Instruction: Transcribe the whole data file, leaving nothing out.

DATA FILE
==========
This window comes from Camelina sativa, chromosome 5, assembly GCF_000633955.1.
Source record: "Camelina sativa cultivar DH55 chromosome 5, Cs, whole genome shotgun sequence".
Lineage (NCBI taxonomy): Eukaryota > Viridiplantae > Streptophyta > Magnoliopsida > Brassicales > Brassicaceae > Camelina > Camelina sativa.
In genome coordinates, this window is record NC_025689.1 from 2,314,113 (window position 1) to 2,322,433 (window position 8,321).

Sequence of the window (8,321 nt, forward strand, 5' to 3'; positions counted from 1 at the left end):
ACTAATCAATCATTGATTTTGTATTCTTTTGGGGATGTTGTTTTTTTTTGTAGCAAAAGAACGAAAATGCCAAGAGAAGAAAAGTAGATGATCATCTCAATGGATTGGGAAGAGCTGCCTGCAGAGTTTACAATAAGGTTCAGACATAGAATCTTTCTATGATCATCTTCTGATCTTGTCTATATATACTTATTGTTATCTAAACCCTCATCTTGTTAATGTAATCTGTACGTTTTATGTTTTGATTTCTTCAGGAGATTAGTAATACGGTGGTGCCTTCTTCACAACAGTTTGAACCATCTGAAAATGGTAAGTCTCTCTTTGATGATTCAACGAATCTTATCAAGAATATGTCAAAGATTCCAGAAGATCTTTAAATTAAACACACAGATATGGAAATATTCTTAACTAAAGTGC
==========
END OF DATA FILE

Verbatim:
This window comes from Camelina sativa, chromosome 5, assembly GCF_000633955.1.
Source record: "Camelina sativa cultivar DH55 chromosome 5, Cs, whole genome shotgun sequence".
Lineage (NCBI taxonomy): Eukaryota > Viridiplantae > Streptophyta > Magnoliopsida > Brassicales > Brassicaceae > Camelina > Camelina sativa.
In genome coordinates, this window is record NC_025689.1 from 2,314,113 (window position 1) to 2,322,433 (window position 8,321).

Sequence of the window (8,321 nt, forward strand, 5' to 3'; positions counted from 1 at the left end):
ACTAATCAATCATTGATTTTGTATTCTTTTGGGGATGTTGTTTTTTTTTGTAGCAAAAGAACGAAAATGCCAAGAGAAGAAAAGTAGATGATCATCTCAATGGATTGGGAAGAGCTGCCTGCAGAGTTTACAATAAGGTTCAGACATAGAATCTTTCTATGATCATCTTCTGATCTTGTCTATATATACTTATTGTTATCTAAACCCTCATCTTGTTAATGTAATCTGTACGTTTTATGTTTTGATTTCTTCAGGAGATTAGTAATACGGTGGTGCCTTCTTCACAACAGTTTGAACCATCTGAAAATGGTAAGTCTCTCTTTGATGATTCAACGAATCTTATCAAGAATATGTCAAAGATTCCAGAAGATCTTTAAATTAAACACACAGATATGGAAATATTCTTAACTAAAGTGC